Newport council to consider land purchase for new firehouse

Newport council to consider land purchase for new firehouse
A parcel at 2807 Newport Blvd. could be the site of a new firehouse that would replace an aging, undersized facility on 32nd Street. (Daily Pilot)

Newport Beach is poised to spend $4 million on land to provide a new home for the Lido-area fire station.

The City Council will decide Tuesday whether to approve the purchase of a 17,693-square-foot — or 0.4-acre — parcel at 2807 Newport Blvd. to build a firehouse to replace an aging, undersized facility at 475 32nd St.


The 32nd Street fire station was built in 1953 and sits on 11,612 square feet with limited onsite parking for fire personnel. Its garage cannot fit the ladder truck, fire engine and two ambulances assigned to the station all at one time, and it lacks pull-through access for the large ladder truck, requiring firefighters to stand in the street to pause traffic so the truck can back in, according to a city staff report.

A McDonald's restaurant most recently stood at the potential replacement site. Its owners, MNG Newport Beach, bought it last summer with plans to develop a shopping center, but had not yet started building when city staff approached them earlier this year with an offer to buy, the staff report said.


The purchase price is $4 million, plus $10,000 in closing costs.

If the council approves the purchase, the city can begin an 18-month design and entitlement process, followed by 14 months of construction, making the station ready around mid-2020.

Sewer rate hearing

The council could also take a major step toward the city's first wastewater rate increase in more than 10 years.

City utilities staff is proposing a hike that would add about $2.35 a month to the typical household bill starting next year. Rates would continue to increase incrementally through 2022.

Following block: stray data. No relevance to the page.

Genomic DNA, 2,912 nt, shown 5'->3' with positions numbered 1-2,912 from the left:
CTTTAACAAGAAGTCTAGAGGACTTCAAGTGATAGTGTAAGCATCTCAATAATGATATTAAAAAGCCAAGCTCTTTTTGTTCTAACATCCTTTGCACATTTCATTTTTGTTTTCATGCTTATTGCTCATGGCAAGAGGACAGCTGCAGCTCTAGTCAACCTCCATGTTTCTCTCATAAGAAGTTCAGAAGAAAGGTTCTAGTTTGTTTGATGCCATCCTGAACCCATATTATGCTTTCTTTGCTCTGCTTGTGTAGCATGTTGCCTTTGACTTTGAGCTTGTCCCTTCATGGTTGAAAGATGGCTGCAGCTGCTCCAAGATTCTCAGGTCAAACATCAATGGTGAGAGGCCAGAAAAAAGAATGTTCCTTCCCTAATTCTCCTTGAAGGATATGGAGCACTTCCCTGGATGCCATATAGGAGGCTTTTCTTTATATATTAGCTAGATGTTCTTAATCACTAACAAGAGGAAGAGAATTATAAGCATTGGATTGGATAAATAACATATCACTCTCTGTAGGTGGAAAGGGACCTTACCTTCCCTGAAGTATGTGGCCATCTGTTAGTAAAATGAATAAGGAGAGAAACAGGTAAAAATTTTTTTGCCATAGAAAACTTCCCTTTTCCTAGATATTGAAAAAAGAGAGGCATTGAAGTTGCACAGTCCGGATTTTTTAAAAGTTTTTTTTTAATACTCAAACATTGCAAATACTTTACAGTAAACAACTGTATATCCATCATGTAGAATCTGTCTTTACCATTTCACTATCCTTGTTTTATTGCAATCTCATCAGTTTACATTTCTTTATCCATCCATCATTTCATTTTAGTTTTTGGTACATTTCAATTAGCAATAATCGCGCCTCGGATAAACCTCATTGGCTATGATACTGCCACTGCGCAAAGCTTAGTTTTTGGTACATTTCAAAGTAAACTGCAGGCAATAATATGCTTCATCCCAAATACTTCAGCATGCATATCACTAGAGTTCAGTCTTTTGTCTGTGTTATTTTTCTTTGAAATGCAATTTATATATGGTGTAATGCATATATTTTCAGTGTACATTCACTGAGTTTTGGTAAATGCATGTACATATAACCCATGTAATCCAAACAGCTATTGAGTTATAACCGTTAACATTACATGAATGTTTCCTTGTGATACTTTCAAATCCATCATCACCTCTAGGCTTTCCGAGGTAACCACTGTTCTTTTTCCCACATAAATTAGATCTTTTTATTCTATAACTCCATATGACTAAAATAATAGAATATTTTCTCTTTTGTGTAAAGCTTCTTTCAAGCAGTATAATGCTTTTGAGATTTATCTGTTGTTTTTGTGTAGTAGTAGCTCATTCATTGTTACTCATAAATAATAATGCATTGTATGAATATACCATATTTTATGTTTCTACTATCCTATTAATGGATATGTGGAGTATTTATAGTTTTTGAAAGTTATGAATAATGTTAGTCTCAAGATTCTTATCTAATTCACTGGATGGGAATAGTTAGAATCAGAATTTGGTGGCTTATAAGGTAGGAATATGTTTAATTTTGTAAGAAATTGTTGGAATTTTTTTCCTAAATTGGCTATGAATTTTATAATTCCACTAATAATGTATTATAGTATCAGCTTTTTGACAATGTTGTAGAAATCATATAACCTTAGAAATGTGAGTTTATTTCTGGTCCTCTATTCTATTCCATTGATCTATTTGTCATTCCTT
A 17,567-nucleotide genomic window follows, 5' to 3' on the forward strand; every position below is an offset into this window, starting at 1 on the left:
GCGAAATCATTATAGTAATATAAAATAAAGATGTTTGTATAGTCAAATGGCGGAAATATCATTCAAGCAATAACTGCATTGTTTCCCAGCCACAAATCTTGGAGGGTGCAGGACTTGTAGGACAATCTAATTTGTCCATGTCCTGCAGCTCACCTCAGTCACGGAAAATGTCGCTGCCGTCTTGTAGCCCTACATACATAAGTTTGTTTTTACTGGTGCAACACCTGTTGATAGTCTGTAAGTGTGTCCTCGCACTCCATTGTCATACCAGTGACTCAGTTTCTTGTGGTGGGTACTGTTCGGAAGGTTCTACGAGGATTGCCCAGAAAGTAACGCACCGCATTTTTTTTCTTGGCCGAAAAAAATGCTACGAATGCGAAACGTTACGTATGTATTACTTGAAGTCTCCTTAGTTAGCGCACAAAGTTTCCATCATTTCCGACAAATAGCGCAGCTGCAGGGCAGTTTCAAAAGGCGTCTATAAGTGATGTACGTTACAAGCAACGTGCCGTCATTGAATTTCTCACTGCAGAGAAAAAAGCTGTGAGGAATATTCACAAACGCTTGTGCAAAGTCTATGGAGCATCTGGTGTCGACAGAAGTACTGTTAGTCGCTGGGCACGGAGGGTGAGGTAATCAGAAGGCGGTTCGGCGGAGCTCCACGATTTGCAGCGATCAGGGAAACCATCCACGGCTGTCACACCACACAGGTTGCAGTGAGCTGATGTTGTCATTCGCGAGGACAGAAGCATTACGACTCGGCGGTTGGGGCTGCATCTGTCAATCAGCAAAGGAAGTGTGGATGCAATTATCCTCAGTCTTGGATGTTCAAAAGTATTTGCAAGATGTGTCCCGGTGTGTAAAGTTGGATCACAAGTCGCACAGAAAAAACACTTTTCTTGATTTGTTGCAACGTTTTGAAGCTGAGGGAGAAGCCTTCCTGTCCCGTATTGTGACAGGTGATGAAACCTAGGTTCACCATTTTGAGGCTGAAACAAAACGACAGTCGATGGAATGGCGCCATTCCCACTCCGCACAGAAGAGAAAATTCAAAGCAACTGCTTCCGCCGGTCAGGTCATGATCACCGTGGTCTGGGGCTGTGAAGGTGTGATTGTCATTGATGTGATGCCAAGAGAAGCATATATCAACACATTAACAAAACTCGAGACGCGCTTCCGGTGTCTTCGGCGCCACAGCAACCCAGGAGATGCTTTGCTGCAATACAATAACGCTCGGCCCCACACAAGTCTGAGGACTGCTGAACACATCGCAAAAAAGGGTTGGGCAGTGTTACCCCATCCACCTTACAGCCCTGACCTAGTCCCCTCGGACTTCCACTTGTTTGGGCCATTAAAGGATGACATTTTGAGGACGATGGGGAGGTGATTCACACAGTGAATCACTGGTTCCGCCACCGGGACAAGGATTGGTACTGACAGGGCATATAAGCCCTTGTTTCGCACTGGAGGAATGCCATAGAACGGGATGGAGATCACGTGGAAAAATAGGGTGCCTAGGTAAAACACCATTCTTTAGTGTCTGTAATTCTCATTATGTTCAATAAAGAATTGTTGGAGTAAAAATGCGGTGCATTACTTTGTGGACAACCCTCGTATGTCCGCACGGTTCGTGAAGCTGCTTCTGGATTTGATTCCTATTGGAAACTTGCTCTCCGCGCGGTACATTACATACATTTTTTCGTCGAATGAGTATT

Sewer rates have not been adjusted since 2006. A structural deficit has grown in that time, requiring a $3.5-million transfer from the general fund to the wastewater fund last year.

The council will hold a public hearing on the matter at the meeting, where ratepayers can discuss the issue. City residents were notified of the proposed increase in late July.

If the council approves the hike Tuesday, it would be finalized with a second vote later this month.

Most residential wastewater customers currently pay a fixed charge of $4.50 per month and a use charge of 35 cents per hundred cubic feet of water used (a hundred cubic feet, or HCF, equals 748 gallons).

The proposed rate structure raises most residential fixed fees to $6.46 per month as of Jan. 1, with the per-HCF rate increasing to 38 cents. It continues to raise rates over the next four years, peaking in 2022 at $8.55 in fixed charges and 54 cents per HCF.

For the typical residential customer with an average wastewater use of about 12 HCF, the new rate structure would increase the total monthly bill next year from $8.63 to $10.99.

Tuesday's meeting starts at 5:30 p.m. with a study session, followed by the regular session at 7 p.m. at City Hall, 100 Civic Center Drive.

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